Aflockalypse: Despite alarming headlines about dead birds plummeting from the sky, biologists say that mass die-offs happen all the time, and do not necessarily augur catastrophe, either biblical or environmental, or any kind of 'aflockalypse.'
It's not unheard of that birds fall from the sky or fish die off en masse – but all at once around the world? Hard cold snaps are emerging as a likely cause of some of the bird deaths and fish die-offs.
Gulf of Mexico – The dead zone at the mouth of the Mississippi River, largely caused by annual fertilizer and farm chemical runoff from the Mississippi and the Atchafalaya rivers, is said to cover 7,000 square miles or more, or the size of New Jersey, depending on rainfall or floods. This runoff fuels algae blooms, dropping oxygen levels needed to sustain life. It is considered the largest dead zone in the US. (Source: NOAA, Scientific American)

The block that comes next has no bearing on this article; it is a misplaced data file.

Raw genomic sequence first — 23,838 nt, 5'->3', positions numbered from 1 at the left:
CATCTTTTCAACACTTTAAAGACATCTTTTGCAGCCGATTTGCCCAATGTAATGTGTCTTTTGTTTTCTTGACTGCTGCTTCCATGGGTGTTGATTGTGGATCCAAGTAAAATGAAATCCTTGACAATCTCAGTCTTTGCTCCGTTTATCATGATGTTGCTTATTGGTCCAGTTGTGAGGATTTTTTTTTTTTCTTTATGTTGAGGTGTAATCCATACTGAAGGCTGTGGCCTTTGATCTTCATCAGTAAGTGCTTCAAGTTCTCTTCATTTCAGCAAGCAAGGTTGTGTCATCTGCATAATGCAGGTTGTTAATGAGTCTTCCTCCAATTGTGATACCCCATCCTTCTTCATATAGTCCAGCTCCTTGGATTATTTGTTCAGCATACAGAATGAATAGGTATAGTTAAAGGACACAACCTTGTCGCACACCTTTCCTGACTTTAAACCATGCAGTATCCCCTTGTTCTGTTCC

Environmental activists were delighted to have Barack Obama replace George W. Bush as president. But greens are increasingly unhappy with Obama’s record – especially on climate change.
A fact-laden novel on the space program.
It looks like California is about to ban single-use plastic and paper bags at many stores. We Washingtonians have had to comply with a plastic-bag ban since January, or else pay 5 cents per bag. I forgot the first few times. But it didn't take very long to remember my totes.
As President Obama visits Louisiana Friday for the third time for an on-scene update of the BP oil spill, some residents report a nagging feeling that the US response would have been more vigorous if the accident had happened elsewhere.
Was the government adequately monitoring the drilling by the Deepwater Horizon? Is the government too cozy with the industry it's regulating? Lawmakers of both parties want answers following the Gulf oil spill.
To avoid gridlock and partisan politics look to your state government. The states increasingly hold the power and influence over Washington in shaping American law – from safety to energy to social justice.
A closer look at the argument that because the world warmed and cooled naturally in the past, current global warming or climate change isn't the result of human activity or CO2.